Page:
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COVID-19 Commercial Leases

Written by David Alizade PARTNER; Darryl King PARTNER; Kelly Seabourne PARTNER; Stephanie Aquilina-Little SENIOR ASSOCIATE on October 1st, 2021.    

Legal UpdatePNG

 COVID-19 Response Legislation Bill - Commercial Leases

September 2021


The COVID-19 Response (Management Measures) Legislation Bill (Bill) was introduced to Parliament on 28 September 2021. In this guide we are focusing on the changes to the Property Law Act 2007 (PLA) included in this Bill which impact on the payment of rent during the COVID-19 pandemic. The stated aims of the proposed amendments to the PLA included in the Bill are to:

  • support commercial tenants and landlords to come to agreements to adjust the rent (including outgoings) due under their leases, so that the parties share the financial burden of the COVID-19 response; and
  • provide a way to resolve disputes if no agreement can be reached.


The Bill (when enacted) will amend the PLA to include an implied covenant that a “fair proportion” of the rent otherwise payable by the tenant will not be payable for the period where a commercial tenant has been unable to fully conduct their business in their premises as a result of COVID-19 lockdown restrictions.

The landlord and tenant would need to agree on the amount of rent and outgoings that is fair, and if there is a dispute, the parties must take the matter to arbitration under the Arbitration Act 1996, unless they agree to alternative dispute resolution processes such as mediation.

The Bill will come into force retroactively, meaning that its provisions will apply from 28 September 2021, regardless of when the enactment is passed into law.


The law change will apply to all leases unless:

  1. the lease already includes a “no access in emergency clause”, such as the “no access” clause 27.5 in the current version of the Auckland District Law Society (ADLS) lease; or
  2. prior to 28 September 2021, the landlord and tenant have already agreed to vary the rent and outgoings during any rental period covered by the Bill as a result of the COVID-19 pandemic; or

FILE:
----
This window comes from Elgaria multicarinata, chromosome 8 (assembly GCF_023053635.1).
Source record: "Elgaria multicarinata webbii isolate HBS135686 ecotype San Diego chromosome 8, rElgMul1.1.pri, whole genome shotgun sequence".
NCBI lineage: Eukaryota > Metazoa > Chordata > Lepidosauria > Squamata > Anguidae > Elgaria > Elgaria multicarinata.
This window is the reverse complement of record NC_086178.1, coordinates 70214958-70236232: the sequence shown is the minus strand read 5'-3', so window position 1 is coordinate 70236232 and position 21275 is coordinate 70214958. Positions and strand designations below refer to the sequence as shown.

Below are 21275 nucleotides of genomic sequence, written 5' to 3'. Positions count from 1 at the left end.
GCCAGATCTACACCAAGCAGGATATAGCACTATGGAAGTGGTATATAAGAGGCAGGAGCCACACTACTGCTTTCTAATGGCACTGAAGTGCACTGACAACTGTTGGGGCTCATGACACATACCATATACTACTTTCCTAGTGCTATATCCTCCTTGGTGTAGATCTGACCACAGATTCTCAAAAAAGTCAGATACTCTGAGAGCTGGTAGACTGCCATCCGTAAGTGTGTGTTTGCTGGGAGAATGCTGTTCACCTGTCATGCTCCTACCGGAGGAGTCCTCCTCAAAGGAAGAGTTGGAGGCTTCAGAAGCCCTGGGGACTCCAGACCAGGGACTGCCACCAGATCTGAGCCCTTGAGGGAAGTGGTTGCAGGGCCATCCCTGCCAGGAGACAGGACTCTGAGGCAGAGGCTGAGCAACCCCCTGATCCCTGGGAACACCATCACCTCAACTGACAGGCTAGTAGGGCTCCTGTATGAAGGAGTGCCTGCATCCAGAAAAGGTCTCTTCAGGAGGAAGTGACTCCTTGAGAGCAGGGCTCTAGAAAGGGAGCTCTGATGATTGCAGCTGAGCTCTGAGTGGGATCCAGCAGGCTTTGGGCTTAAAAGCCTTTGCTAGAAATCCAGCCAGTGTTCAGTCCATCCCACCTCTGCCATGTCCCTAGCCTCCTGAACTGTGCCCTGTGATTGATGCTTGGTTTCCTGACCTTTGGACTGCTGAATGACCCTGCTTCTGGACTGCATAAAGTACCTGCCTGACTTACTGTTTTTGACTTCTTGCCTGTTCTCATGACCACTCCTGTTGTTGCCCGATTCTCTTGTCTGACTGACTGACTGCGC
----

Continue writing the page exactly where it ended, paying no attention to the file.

3. the parties to the lease agree that the new law will not apply, but only if:
    • that agreement is made after 28 September 2021; and
    • the agreement is included as an express term of the lease, or by an executed written memorandum between the parties, or, in the case of an undocumented short-term lease, by express or implied agreement.


The proposed new provisions will apply when there is an “epidemic" (such as COVID-19) and the tenant is “unable to gain access to all or any part of the leased premises to conduct fully their operations in all or any part of the leased premises, because of reasons of health or safety related to the epidemic".

The Bill is unclear as to which period the abatement for rent and outgoings would apply. The most important date is 28 September 2021, being the start date of the “affected period” and the law changes will come to an end when the Government’s Epidemic Preparedness Notice expires or is revoked. Once triggered, relief is available, not for the whole affected period but, for that part of the “rental period” the premises were leased and were not fully accessible for health and safety reasons related to the epidemic.

One inference to be drawn from this drafting is that where rent is calculated on a monthly basis, the new provisions would apply for any rental due for any lockdown periods which include 28 September 2021 (i.e. September’s rent and outgoings) and beyond, but not for any lockdown periods in August, but this is unclear as neither the Bill nor the PLA provide a definition of “rental period”. We are hopeful that Government will address this drafting gap as the Bill progresses to provide more clarity for landlords and tenants.

The new law will not apply to any previous COVID-19 lockdown


The Bill is silent on what constitutes a “fair proportion” of rent and outgoings, but for one exception, which is that the matters that the parties will consider must include the taking into account of any rent relief provided between 18 August 2021 and 28 September 2021 because of access restrictions relating to the epidemic.